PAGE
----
For readers who are new to this case: Things first unraveled for Anna Ahimastos when a subanalysis of a JAMA clinical trial revealed “anomalies,” triggering an investigation. After Ahimastos admitted to fabricating patient data, that JAMA paper and two others — including a small trial in Annals of Internal Medicine — were pulled. A spokesperson for her former employer, Baker IDI Heart & Diabetes Institute, told us last week that they have requested more retractions:
Five papers and one letter are in the process of being retracted.
The Annals and this latest paper are included in the five papers, so we expect to see another three papers and one letter by Ahimastos pulled from the literature.
This latest retraction is for “Reduced arterial stiffness may contribute to angiotensin-converting enzyme inhibitor induced improvements in walking time in peripheral arterial disease patients,” which suggested — like the other pulled papers — that ramipril could increase how long patients with artery disease can walk. Here’s the retraction note, from the Journal of Hypertension:
The following authors, Drs A. M. Dart, A. Lawler, P. A. Blombery, Prof. B. A. Kingwell, have requested retraction of a paper by A. A. Ahimastos et al. An investigation by the Research Conduct Office of the Baker Heart and Diabetes Institute found irregularities in a study, including fabrication of patient records and misrepresentation of results, from which this article was derived. On the basis of this investigation the Baker Heart and Diabetes Institute strongly supports retraction and points out the co-authors asking for retraction were found not be [sic] involved in the research misconduct. The article is retracted.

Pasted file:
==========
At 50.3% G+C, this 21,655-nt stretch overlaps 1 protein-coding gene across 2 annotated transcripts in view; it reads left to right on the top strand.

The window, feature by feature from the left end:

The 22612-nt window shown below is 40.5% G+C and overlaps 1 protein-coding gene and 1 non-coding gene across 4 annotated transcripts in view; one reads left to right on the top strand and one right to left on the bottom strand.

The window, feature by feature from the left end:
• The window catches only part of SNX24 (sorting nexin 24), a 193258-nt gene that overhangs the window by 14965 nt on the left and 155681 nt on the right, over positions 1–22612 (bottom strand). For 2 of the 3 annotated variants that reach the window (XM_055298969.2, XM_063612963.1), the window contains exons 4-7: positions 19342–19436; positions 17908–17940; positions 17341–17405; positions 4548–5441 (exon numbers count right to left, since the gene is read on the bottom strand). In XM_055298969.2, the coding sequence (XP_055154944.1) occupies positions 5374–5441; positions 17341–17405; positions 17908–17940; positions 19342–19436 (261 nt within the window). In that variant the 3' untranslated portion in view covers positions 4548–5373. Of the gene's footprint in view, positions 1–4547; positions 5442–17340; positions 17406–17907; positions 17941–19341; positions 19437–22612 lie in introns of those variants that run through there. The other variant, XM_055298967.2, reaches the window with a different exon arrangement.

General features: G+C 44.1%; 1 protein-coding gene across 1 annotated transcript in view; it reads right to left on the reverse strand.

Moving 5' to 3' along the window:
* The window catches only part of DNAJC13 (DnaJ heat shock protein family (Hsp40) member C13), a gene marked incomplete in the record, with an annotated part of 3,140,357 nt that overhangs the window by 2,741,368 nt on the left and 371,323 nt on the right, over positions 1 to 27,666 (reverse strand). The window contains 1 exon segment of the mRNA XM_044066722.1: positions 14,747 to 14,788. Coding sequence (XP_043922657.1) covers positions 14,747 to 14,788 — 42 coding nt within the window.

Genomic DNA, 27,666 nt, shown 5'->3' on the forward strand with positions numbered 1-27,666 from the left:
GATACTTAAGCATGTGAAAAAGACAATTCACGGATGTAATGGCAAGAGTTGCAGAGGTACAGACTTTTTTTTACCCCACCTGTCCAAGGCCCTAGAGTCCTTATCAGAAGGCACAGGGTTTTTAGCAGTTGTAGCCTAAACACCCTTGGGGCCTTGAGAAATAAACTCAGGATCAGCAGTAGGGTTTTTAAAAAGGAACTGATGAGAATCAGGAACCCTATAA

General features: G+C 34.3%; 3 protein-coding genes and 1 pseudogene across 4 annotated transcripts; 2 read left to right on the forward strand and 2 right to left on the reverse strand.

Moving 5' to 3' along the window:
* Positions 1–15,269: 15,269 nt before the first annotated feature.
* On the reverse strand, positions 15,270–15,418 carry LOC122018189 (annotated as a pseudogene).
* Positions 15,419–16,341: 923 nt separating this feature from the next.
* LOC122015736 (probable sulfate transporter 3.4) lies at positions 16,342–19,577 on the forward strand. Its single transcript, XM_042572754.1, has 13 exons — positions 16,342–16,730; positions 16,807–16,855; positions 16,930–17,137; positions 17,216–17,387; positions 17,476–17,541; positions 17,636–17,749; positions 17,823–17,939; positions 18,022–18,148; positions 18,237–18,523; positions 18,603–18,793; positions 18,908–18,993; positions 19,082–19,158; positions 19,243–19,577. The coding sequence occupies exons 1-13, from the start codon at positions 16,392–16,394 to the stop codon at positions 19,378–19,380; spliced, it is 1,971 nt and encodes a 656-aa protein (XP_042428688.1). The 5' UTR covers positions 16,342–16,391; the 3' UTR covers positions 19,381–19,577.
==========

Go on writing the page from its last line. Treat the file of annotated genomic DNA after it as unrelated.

The paper has been cited 25 times, according to Thomson Scientific’s Web of Knowledge.
When the allegations of misconduct against Ahimastos first appeared, they garnered some attention in the news in Australia.
We’ve reached out to Ahimastos a couple times, and haven’t received a reply. Baker IDI told us they don’t know where she is.
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